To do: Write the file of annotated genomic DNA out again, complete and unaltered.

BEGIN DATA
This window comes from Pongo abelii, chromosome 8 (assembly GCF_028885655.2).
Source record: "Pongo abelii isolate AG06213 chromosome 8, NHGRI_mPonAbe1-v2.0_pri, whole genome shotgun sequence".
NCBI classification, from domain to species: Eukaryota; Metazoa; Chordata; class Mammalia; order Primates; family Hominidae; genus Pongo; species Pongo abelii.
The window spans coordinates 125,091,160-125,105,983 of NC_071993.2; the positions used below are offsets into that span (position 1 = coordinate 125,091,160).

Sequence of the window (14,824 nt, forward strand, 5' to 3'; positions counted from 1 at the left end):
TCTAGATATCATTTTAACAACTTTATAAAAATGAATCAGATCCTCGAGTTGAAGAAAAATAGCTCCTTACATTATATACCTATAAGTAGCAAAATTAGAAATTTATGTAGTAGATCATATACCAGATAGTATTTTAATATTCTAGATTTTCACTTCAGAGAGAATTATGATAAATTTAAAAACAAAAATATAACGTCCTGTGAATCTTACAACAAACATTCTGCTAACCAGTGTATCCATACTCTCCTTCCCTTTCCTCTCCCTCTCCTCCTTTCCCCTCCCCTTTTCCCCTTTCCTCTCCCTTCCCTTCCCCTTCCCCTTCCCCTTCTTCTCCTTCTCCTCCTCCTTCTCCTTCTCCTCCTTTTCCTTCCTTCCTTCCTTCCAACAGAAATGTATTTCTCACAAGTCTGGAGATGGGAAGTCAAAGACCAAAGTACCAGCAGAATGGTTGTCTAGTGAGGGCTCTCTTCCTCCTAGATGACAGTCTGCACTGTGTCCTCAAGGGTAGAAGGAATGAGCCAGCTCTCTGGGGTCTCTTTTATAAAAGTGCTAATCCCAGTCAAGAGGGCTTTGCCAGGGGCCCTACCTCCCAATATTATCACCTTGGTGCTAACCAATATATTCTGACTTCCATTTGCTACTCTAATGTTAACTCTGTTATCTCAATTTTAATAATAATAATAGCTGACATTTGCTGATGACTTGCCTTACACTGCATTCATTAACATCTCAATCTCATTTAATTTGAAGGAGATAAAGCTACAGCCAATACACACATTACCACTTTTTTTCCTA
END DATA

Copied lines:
This window comes from Pongo abelii, chromosome 8 (assembly GCF_028885655.2).
Source record: "Pongo abelii isolate AG06213 chromosome 8, NHGRI_mPonAbe1-v2.0_pri, whole genome shotgun sequence".
NCBI classification, from domain to species: Eukaryota; Metazoa; Chordata; class Mammalia; order Primates; family Hominidae; genus Pongo; species Pongo abelii.
The window spans coordinates 125,091,160-125,105,983 of NC_071993.2; the positions used below are offsets into that span (position 1 = coordinate 125,091,160).

Sequence of the window (14,824 nt, forward strand, 5' to 3'; positions counted from 1 at the left end):
TCTAGATATCATTTTAACAACTTTATAAAAATGAATCAGATCCTCGAGTTGAAGAAAAATAGCTCCTTACATTATATACCTATAAGTAGCAAAATTAGAAATTTATGTAGTAGATCATATACCAGATAGTATTTTAATATTCTAGATTTTCACTTCAGAGAGAATTATGATAAATTTAAAAACAAAAATATAACGTCCTGTGAATCTTACAACAAACATTCTGCTAACCAGTGTATCCATACTCTCCTTCCCTTTCCTCTCCCTCTCCTCCTTTCCCCTCCCCTTTTCCCCTTTCCTCTCCCTTCCCTTCCCCTTCCCCTTCCCCTTCTTCTCCTTCTCCTCCTCCTTCTCCTTCTCCTCCTTTTCCTTCCTTCCTTCCTTCCAACAGAAATGTATTTCTCACAAGTCTGGAGATGGGAAGTCAAAGACCAAAGTACCAGCAGAATGGTTGTCTAGTGAGGGCTCTCTTCCTCCTAGATGACAGTCTGCACTGTGTCCTCAAGGGTAGAAGGAATGAGCCAGCTCTCTGGGGTCTCTTTTATAAAAGTGCTAATCCCAGTCAAGAGGGCTTTGCCAGGGGCCCTACCTCCCAATATTATCACCTTGGTGCTAACCAATATATTCTGACTTCCATTTGCTACTCTAATGTTAACTCTGTTATCTCAATTTTAATAATAATAATAGCTGACATTTGCTGATGACTTGCCTTACACTGCATTCATTAACATCTCAATCTCATTTAATTTGAAGGAGATAAAGCTACAGCCAATACACACATTACCACTTTTTTTCCTA